Indigenous Activism Has Helped Lower Greenhouse Gases by 24 Percent

Protesta por Standing Rock

A new report released by the Indigenous Environmental Network and Oil Change International, shows the positive impact indigenous peoples’ fight for the environment has had in lowering greenhouse gas emissions. According to the report, by quantifying the amount of carbon dioxide that has been stopped or delayed in the last decade through indigenous and environmental activism, there has been a 24 percent reduction of the annual CO2e emissions in the United States and Canada. 

“In this report, we demonstrate the tangible impact these Indigenous campaigns of resistance have had in the fight against fossil fuel expansion,” said the report’s authors. “Indigenous Peoples have developed highly effective campaigns that utilize a blended mix of non-violent direct action, political lobbying, multimedia, divestment, and other tactics to accomplish victories in the fight against neoliberal projects that seek to destroy our world via extraction.”

The study makes a synthesis of more than 20 indigenous struggles for territorial sovereignty and prior consent in various regions of Turtle Island and records their impact in fighting the climate crisis. From protecting the Arctic National Wildlife Refuge against gas and oil projects to multiple struggles against heavy crude oil pipelines fed from the tar sands environmental destruction in Alberta, Canada, indigenous peoples and their allies have made a significant dent in curbing global warming. Representatives of Cree, Dene, Métis, Wolastoq, Anishinaabe, Haudenosaunee, Kanesatà’ke Mohawk, Iroquois, Tsleil-Waututh, Wet’suwet’en, Ojibwe, Standing Rock Sioux Nations, among many others, have risked their freedom, safety, and bodies defending territories and the planet.

To determine the impact of these struggles, Oil Change International calculated the amount of greenhouse gas pollution emitted by a specific number of extractivist projects; their estimates could be higher if all future projects and concessions were taken into account. Through a comparative study on extractivist projects that were stopped or suspended thanks to resistance struggles between 2009-2019, the authors managed to calculate their results:

“Total Indigenous resistance against these projects on Turtle Island—including ongoing struggles, victories against projects never completed, and infrastructure unfortunately in current operation—adds up to 1.8 billion metric tons CO2e, or roughly 28 percent the size of 2019 U.S. and Canadian pollution. Victories in infrastructure fights alone represent the carbon equivalent of 12 percent of annual U.S. and Canadian pollution, or 779 million metric tons CO2e. Ongoing struggles equal 12 percent of these nations’ annual pollution, or 808 million metric tons CO2e. If these struggles prove successful, this would mean Indigenous resistance will have stopped greenhouse gas pollution equivalent to nearly one-quarter (24 percent) of annual total U.S. and Canadian emissions.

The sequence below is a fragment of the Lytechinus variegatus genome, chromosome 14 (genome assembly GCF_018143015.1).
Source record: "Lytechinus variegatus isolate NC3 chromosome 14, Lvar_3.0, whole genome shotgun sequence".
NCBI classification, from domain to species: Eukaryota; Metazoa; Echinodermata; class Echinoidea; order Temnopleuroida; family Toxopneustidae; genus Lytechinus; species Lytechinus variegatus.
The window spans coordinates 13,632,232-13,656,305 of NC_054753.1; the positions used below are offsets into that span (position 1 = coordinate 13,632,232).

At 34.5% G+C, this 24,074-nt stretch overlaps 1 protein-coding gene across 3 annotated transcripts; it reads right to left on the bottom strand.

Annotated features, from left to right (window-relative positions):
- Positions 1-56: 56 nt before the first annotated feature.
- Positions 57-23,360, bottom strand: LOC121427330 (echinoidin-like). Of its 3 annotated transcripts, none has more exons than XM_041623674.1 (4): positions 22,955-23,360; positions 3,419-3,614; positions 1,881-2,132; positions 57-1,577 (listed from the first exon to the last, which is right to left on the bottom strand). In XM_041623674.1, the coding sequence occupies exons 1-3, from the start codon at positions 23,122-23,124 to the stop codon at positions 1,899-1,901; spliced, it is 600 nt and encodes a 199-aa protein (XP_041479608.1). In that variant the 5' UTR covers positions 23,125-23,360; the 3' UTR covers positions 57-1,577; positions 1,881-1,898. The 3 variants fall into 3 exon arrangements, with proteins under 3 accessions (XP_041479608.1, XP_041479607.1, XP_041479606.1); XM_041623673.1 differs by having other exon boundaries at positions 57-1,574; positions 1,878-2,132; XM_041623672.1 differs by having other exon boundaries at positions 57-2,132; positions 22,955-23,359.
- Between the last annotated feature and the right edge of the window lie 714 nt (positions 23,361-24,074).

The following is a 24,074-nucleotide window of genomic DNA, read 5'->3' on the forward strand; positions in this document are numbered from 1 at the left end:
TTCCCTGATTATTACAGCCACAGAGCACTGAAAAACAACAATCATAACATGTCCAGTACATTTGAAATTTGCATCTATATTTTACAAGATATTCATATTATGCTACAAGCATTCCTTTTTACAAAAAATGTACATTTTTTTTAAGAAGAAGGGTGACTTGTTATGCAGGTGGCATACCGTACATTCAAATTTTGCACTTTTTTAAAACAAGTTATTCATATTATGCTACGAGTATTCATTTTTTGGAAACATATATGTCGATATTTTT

Graph showing impact of indigenous struggles in lowering greenhouse gases
Source: Oil Change International

The authors of the report emphasize and warn about the growing criminalization of indigenous peoples in resistance, as well as the collaboration and complicity of local and state police forces with extractive transnational corporations. They recognize that threats and murders against indigenous peoples occur worldwide and note that in 2021, for example, a leader was assassinated in the Amazon every two days. Indicators show that indigenous peoples suffer disproportionate repression compared to the total population fighting for the environment. “Between 2015 and 2019, over one-third of all fatal attacks have targeted Indigenous people — even though Indigenous communities make up only 5% of the world’s population,” the report notes, citing Global Witness.

“The numbers don’t lie. Indigenous peoples have long led the fight to protect Mother Earth and the only way forward is to center Indigenous knowledge and keep fossil fuels in the ground,” said Dallas Goldtooth of Indigenous Environmental Network in its press release.